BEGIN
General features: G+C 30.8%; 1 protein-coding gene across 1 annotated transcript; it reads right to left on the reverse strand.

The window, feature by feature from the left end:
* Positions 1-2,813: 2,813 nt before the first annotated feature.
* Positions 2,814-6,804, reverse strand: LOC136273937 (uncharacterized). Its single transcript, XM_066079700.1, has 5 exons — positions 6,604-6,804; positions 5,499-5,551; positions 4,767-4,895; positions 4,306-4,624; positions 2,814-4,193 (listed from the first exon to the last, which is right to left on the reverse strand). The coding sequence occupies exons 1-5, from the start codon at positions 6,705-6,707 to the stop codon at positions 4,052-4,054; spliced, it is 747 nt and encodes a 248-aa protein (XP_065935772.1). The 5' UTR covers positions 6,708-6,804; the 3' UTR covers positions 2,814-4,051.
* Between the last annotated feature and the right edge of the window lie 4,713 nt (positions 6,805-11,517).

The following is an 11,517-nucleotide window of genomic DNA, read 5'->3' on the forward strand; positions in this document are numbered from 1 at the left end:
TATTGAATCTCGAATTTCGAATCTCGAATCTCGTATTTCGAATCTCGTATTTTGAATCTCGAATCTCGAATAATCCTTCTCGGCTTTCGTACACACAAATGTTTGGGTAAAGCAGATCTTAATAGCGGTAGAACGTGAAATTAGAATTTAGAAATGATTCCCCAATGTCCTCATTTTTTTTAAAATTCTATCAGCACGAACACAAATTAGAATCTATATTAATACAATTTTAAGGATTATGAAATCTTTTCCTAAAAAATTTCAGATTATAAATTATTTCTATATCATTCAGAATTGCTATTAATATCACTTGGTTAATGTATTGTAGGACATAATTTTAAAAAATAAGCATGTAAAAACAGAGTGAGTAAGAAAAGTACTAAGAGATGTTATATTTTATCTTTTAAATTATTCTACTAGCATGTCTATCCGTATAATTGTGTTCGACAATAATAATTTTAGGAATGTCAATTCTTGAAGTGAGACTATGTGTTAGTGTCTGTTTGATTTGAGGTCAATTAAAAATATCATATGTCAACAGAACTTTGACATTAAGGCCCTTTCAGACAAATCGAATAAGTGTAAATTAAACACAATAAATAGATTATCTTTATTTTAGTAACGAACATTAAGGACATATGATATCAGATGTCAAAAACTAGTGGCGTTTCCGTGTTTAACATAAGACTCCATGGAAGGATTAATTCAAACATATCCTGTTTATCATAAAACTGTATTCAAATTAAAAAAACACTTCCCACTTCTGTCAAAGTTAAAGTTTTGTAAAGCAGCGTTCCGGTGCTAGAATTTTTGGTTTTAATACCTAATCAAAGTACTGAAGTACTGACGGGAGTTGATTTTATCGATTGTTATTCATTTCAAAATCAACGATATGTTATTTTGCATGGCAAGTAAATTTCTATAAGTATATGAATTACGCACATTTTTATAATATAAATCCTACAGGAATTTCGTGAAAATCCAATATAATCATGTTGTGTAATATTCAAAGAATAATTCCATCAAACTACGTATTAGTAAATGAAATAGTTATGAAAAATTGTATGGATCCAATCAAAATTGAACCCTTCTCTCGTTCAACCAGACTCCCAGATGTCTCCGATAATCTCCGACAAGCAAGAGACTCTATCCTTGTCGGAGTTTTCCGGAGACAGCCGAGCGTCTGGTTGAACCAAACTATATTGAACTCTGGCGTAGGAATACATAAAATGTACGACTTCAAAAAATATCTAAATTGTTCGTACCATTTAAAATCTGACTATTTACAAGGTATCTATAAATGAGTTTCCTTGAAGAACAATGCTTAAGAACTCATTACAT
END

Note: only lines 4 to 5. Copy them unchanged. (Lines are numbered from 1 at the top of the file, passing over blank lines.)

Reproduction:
* Positions 2,814-6,804, reverse strand: LOC136273937 (uncharacterized). Its single transcript, XM_066079700.1, has 5 exons — positions 6,604-6,804; positions 5,499-5,551; positions 4,767-4,895; positions 4,306-4,624; positions 2,814-4,193 (listed from the first exon to the last, which is right to left on the reverse strand). The coding sequence occupies exons 1-5, from the start codon at positions 6,705-6,707 to the stop codon at positions 4,052-4,054; spliced, it is 747 nt and encodes a 248-aa protein (XP_065935772.1). The 5' UTR covers positions 6,708-6,804; the 3' UTR covers positions 2,814-4,051.
* Between the last annotated feature and the right edge of the window lie 4,713 nt (positions 6,805-11,517).